Even before the coronavirus struck, South Africa’s municipalities were withering on the vine.
It comes as no surprise that Ratings Afrika’s latest Municipal Financial Sustainability Index (MFSI) outlines the ongoing deterioration at local government level.
It’s as if we have heard this story before. In fact, we have heard it before.
The 2019 Municipal Report by the Auditor-General (AG) suggests that 60% of revenue reflected on the books of municipalities will never be paid.
Only 8% of the 257 municipalities received clean audits in the 2017/8 financial year, and half of them had financial statements deemed “quality”.
Irregular expenditure totalled R32 billion and the likely financial loss from material irregularities came to R24 billion.
The Ratings Afrika study takes a broader look at financial sustainability, measured around six components: operating performance, liquidity management, debt governance, budget practices, affordability and infrastructure development.
Municipalities are then given a score out of 100.
Two reasons for Western Cape performance
The Western Cape yet again comes out head and shoulders above the rest.
Ratings Afrika analyst Leon Claassen identifies two primary reasons for this outperformance: “Most of the Western Cape municipalities are under DA control, and the party has taken a firm political decision to impose strict financial control and good governance.
“The second reason, flowing from this, is the Western Cape’s quality of management is overall better than rest of the country.”
The next best province for municipal governance is KwaZulu-Natal, followed by Northern Cape. But if we take the Western Cape (overall score of 59) out of the picture, the rest of the country scores an average of 31, according to Ratings Afrika.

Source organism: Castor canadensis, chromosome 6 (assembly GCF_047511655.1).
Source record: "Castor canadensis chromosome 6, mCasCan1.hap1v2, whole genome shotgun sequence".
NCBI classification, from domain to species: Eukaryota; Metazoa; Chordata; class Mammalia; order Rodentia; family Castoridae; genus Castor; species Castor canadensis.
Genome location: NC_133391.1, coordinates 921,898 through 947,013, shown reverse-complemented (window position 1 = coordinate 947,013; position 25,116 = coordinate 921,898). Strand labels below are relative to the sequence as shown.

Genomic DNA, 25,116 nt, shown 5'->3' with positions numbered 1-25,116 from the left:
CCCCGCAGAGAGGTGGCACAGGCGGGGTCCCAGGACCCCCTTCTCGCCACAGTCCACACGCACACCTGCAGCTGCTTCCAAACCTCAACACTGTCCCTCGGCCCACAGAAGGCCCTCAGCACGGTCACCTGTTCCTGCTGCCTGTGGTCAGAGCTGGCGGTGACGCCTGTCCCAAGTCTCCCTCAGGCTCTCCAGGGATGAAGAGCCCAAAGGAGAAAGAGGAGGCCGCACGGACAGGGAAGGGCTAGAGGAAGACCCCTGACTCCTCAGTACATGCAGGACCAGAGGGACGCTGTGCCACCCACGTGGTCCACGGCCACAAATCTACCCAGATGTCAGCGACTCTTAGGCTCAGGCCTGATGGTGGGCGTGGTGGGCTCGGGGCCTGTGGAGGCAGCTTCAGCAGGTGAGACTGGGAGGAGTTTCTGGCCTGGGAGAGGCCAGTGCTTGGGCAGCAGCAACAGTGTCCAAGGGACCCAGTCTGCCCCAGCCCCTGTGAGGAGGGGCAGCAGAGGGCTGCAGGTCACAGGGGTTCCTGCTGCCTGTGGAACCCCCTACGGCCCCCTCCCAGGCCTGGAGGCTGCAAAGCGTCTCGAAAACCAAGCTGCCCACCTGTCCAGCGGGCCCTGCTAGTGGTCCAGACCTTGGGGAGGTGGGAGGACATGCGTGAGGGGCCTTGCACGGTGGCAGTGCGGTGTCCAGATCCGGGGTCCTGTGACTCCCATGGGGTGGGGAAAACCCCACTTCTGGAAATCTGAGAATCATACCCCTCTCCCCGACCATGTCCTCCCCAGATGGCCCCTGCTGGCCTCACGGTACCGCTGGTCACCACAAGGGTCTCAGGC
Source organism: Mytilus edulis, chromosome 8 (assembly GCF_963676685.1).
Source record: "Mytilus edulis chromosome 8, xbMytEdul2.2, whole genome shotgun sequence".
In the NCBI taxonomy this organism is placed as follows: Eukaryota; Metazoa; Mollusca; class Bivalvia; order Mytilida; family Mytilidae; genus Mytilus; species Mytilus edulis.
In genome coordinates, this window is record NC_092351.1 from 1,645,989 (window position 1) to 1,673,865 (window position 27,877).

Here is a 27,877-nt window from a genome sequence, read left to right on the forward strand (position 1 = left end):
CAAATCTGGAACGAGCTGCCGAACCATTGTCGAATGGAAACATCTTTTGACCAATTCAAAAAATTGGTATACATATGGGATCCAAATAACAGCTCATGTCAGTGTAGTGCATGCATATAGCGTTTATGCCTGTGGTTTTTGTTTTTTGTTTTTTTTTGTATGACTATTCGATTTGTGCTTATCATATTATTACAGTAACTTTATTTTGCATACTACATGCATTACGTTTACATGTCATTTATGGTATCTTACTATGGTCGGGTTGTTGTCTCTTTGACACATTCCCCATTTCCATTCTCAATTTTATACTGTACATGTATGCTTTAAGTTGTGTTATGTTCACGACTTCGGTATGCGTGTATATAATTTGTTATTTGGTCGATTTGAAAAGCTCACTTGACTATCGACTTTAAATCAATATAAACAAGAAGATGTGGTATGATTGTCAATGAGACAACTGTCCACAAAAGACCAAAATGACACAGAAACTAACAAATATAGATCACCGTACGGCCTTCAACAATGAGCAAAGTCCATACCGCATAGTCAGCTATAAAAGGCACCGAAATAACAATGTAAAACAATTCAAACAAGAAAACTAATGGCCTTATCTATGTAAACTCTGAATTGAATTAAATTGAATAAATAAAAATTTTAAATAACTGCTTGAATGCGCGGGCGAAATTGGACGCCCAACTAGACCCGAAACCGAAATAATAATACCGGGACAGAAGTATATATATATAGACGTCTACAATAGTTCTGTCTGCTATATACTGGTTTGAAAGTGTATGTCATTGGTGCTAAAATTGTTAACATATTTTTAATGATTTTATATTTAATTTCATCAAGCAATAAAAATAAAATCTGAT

The majority, comprising 63 municipalities out of the top 100, achieved a score of less than 40, “rendering them seriously unsustainable and perhaps even dysfunctional in terms of normal service delivery”.
|Average Municipal Financial Sustainability Index scores by province|
|Source: Ratings Afrika|
“The weakest provinces are Free State and North West, with average scores in 2019 of 21 and 25 respectively. It is very clear that the majority of the municipalities in these provinces are in serious financial trouble and probably dysfunctional in key service delivery aspects,” says the Ratings Afrika survey.
Oversight ‘totally ineffective’
Claassen says it’s clear that the councils of these municipalities have failed miserably in their governance responsibilities by allowing them to sink into this desperate, unsustainable financial situation.
Furthermore, it seems that the oversight role by the respective provincial administrations, except the Western Cape, has so far been totally ineffective to improve the financial sustainability at municipal level, as the situation has been continuing over the last five years.
|Best performing by province in 2019|
|Eastern Cape||Senqu (Lady Grey)||57|
|Free State||Metsimaholo (Sasolburg)||31|